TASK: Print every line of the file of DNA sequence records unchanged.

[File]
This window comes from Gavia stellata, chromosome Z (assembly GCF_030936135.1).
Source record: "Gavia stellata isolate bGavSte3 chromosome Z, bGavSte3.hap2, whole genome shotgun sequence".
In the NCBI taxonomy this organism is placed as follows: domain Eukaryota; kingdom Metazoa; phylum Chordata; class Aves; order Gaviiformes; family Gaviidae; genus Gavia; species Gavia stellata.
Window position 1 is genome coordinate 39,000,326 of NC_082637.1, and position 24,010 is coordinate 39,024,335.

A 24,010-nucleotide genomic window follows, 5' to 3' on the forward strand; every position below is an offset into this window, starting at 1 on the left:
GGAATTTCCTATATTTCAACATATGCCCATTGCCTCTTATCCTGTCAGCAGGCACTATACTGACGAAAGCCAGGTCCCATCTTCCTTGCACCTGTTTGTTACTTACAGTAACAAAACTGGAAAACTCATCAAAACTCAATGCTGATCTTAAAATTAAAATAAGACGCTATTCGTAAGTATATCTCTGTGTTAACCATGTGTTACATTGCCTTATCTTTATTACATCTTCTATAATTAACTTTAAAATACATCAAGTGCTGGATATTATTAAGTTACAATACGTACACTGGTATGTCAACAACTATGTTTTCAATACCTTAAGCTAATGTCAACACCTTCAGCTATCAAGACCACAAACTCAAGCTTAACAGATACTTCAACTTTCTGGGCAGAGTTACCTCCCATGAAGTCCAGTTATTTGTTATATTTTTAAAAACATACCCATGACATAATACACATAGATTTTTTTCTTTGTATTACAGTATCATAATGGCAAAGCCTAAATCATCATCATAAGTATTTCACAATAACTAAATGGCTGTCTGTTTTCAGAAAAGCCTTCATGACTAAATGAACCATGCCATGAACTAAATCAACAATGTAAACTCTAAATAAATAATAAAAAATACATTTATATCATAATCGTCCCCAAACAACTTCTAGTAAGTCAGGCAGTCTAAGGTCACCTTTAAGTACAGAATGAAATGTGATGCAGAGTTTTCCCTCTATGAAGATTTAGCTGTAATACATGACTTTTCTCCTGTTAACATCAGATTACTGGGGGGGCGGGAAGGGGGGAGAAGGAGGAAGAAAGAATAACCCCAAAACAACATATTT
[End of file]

This window comes from Gavia stellata, chromosome Z (assembly GCF_030936135.1).
Source record: "Gavia stellata isolate bGavSte3 chromosome Z, bGavSte3.hap2, whole genome shotgun sequence".
In the NCBI taxonomy this organism is placed as follows: domain Eukaryota; kingdom Metazoa; phylum Chordata; class Aves; order Gaviiformes; family Gaviidae; genus Gavia; species Gavia stellata.
Window position 1 is genome coordinate 39,000,326 of NC_082637.1, and position 24,010 is coordinate 39,024,335.

A 24,010-nucleotide genomic window follows, 5' to 3' on the forward strand; every position below is an offset into this window, starting at 1 on the left:
GGAATTTCCTATATTTCAACATATGCCCATTGCCTCTTATCCTGTCAGCAGGCACTATACTGACGAAAGCCAGGTCCCATCTTCCTTGCACCTGTTTGTTACTTACAGTAACAAAACTGGAAAACTCATCAAAACTCAATGCTGATCTTAAAATTAAAATAAGACGCTATTCGTAAGTATATCTCTGTGTTAACCATGTGTTACATTGCCTTATCTTTATTACATCTTCTATAATTAACTTTAAAATACATCAAGTGCTGGATATTATTAAGTTACAATACGTACACTGGTATGTCAACAACTATGTTTTCAATACCTTAAGCTAATGTCAACACCTTCAGCTATCAAGACCACAAACTCAAGCTTAACAGATACTTCAACTTTCTGGGCAGAGTTACCTCCCATGAAGTCCAGTTATTTGTTATATTTTTAAAAACATACCCATGACATAATACACATAGATTTTTTTCTTTGTATTACAGTATCATAATGGCAAAGCCTAAATCATCATCATAAGTATTTCACAATAACTAAATGGCTGTCTGTTTTCAGAAAAGCCTTCATGACTAAATGAACCATGCCATGAACTAAATCAACAATGTAAACTCTAAATAAATAATAAAAAATACATTTATATCATAATCGTCCCCAAACAACTTCTAGTAAGTCAGGCAGTCTAAGGTCACCTTTAAGTACAGAATGAAATGTGATGCAGAGTTTTCCCTCTATGAAGATTTAGCTGTAATACATGACTTTTCTCCTGTTAACATCAGATTACTGGGGGGGCGGGAAGGGGGGAGAAGGAGGAAGAAAGAATAACCCCAAAACAACATATTT